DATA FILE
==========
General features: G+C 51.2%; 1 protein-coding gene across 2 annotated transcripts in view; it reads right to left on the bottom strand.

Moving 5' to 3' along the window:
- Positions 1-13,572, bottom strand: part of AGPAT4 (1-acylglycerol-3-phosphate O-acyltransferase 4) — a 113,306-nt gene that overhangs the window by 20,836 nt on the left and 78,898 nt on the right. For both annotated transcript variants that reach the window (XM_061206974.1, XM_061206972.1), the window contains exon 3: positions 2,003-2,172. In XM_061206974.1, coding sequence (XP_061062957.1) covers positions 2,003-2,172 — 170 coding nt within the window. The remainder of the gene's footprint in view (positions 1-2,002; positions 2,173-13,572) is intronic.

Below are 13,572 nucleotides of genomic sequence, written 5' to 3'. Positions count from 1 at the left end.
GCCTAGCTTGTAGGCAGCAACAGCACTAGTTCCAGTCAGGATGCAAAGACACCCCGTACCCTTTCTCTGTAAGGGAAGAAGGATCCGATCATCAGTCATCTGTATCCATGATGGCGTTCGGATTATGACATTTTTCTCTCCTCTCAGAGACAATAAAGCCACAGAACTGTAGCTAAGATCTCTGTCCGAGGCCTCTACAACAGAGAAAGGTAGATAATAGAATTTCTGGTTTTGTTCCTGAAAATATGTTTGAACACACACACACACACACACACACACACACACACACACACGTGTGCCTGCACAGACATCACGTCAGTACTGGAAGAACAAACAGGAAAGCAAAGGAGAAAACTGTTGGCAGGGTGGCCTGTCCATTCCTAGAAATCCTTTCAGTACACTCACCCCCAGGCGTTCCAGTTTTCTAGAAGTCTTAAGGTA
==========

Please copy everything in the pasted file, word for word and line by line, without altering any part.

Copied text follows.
General features: G+C 51.2%; 1 protein-coding gene across 2 annotated transcripts in view; it reads right to left on the bottom strand.

Moving 5' to 3' along the window:
- Positions 1-13,572, bottom strand: part of AGPAT4 (1-acylglycerol-3-phosphate O-acyltransferase 4) — a 113,306-nt gene that overhangs the window by 20,836 nt on the left and 78,898 nt on the right. For both annotated transcript variants that reach the window (XM_061206974.1, XM_061206972.1), the window contains exon 3: positions 2,003-2,172. In XM_061206974.1, coding sequence (XP_061062957.1) covers positions 2,003-2,172 — 170 coding nt within the window. The remainder of the gene's footprint in view (positions 1-2,002; positions 2,173-13,572) is intronic.

Below are 13,572 nucleotides of genomic sequence, written 5' to 3'. Positions count from 1 at the left end.
GCCTAGCTTGTAGGCAGCAACAGCACTAGTTCCAGTCAGGATGCAAAGACACCCCGTACCCTTTCTCTGTAAGGGAAGAAGGATCCGATCATCAGTCATCTGTATCCATGATGGCGTTCGGATTATGACATTTTTCTCTCCTCTCAGAGACAATAAAGCCACAGAACTGTAGCTAAGATCTCTGTCCGAGGCCTCTACAACAGAGAAAGGTAGATAATAGAATTTCTGGTTTTGTTCCTGAAAATATGTTTGAACACACACACACACACACACACACACACACACACACACACGTGTGCCTGCACAGACATCACGTCAGTACTGGAAGAACAAACAGGAAAGCAAAGGAGAAAACTGTTGGCAGGGTGGCCTGTCCATTCCTAGAAATCCTTTCAGTACACTCACCCCCAGGCGTTCCAGTTTTCTAGAAGTCTTAAGGTA